It does the SBC no good to have spokespersons such as Franklin Graham prostituting the name of his father to persecute the LGBT community, and as he rolls merrily along plagiarizing the great Billy Graham's name for his screeds the number of people attending Baptist churches is going down and down. Why won't Graham and others give up their hate? It is because they have been terrified into submission by the Old Testament portrait of the angry, vengeful God who would unleash war, persecution and plagues on "his people" if they displease him. The vehemence with which Graham preaches against gay Americans is just the reverse side of the terror in which he lives his life, the fear that he will fall short somehow and end up shrieking out eternity in a lake of fire.
It is one thing to surrender our self-will in exchange for security, but quite another to abdicate any attempt to use our common sense and simply justify everything that happens as God's will. Years ago it was more common to hear someone say, "It was God's will," when family members were trying to cope with grief. What it really accomplished (or so hoped the person who said it) was to quiet people who were grieving or keep them from asking questions.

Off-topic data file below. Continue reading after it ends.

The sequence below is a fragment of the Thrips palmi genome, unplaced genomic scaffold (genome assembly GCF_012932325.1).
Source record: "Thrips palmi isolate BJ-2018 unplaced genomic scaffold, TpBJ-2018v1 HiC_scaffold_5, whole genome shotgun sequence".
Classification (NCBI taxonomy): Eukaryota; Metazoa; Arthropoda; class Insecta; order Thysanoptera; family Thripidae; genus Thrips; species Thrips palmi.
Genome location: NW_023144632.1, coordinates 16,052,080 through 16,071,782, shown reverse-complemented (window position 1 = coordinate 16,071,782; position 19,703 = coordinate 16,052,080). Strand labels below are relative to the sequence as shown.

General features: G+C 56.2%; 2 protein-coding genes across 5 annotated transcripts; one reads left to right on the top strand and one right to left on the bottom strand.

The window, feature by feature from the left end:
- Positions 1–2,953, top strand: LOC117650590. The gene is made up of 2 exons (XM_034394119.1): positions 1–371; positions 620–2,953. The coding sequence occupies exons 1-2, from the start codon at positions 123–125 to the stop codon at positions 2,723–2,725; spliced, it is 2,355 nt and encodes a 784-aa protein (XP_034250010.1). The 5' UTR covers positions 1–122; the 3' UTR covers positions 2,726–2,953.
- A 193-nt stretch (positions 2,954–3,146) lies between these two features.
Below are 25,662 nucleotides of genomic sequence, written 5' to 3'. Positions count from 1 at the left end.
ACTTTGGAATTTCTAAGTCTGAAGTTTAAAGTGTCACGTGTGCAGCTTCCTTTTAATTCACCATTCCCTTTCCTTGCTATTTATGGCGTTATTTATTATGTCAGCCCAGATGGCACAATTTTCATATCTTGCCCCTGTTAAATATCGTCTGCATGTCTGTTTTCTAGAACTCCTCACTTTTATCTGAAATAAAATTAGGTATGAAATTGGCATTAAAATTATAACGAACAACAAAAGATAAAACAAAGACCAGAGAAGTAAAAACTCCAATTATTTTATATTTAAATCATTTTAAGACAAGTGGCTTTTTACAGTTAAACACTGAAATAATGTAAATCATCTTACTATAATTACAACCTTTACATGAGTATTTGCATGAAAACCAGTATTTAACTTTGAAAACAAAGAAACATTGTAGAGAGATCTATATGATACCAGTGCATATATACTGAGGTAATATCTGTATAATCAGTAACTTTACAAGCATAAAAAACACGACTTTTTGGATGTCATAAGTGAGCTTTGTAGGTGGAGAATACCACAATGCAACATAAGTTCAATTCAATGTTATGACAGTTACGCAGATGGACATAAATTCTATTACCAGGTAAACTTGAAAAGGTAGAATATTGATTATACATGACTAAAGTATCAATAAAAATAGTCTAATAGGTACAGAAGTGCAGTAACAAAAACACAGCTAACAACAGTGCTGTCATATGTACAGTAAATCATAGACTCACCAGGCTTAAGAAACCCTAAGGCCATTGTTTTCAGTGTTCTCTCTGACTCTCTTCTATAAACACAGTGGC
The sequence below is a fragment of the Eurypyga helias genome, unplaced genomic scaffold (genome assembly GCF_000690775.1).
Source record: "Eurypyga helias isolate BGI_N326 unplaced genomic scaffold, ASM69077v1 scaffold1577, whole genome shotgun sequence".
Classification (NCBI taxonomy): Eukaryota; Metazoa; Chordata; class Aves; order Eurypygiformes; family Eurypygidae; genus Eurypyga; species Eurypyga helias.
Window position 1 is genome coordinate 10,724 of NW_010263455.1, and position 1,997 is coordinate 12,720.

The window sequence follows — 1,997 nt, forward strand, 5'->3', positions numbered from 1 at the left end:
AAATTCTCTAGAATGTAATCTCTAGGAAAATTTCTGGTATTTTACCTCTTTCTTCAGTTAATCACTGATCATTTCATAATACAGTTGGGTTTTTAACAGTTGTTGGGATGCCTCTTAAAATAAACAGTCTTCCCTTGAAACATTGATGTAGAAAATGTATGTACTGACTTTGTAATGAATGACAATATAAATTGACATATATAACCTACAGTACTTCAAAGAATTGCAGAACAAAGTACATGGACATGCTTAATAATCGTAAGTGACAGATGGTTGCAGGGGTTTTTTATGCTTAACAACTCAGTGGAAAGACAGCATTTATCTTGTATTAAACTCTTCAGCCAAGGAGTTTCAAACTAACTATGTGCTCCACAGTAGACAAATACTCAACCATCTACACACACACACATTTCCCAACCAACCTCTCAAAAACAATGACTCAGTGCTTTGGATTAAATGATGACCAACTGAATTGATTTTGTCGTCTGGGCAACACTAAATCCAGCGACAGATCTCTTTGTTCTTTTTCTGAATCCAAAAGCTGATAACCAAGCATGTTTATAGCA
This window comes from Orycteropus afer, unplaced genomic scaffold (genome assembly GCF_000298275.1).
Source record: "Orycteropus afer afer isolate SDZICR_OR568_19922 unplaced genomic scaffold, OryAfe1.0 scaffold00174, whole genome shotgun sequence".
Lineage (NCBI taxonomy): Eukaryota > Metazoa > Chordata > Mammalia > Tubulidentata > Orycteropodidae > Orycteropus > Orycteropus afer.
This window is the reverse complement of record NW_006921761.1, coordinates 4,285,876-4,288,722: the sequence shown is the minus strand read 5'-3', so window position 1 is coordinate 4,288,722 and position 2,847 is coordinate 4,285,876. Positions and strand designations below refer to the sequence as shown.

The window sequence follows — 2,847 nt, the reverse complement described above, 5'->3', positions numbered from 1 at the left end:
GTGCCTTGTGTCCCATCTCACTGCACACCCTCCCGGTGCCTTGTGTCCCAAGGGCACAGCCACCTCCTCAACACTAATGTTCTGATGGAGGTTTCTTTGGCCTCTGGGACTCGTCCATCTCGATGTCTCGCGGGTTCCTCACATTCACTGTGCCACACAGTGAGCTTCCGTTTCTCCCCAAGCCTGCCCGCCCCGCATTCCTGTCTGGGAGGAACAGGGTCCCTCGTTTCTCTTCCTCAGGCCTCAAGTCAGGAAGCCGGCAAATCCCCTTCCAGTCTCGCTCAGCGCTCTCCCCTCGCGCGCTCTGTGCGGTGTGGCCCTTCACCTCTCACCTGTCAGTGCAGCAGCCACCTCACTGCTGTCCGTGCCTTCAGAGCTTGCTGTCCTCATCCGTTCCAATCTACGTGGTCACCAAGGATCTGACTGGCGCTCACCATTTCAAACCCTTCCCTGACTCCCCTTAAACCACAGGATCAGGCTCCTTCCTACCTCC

We see this all the way back into the early history of the Hebrew people. They made a mistake by accepting the creative invention of hundreds of "laws" by overzealous thinkers, and imputing to God an attitude of punishment for infractions of those laws. This leads to the belief that it was not King Nebuchadnezzar and the Assyrians who attacked Israel--no, it was God who did it. God simply used the Assyrians as a tool to punish Hebrews who were less than perfect in their observances. It even shows up in the letter of St. Paul to the Romans in which he makes the silly claim that God struck a community gay--they all woke up gay one morning, men and women both--because they were not sufficiently devout (even though he does not mention whether they were Jewish).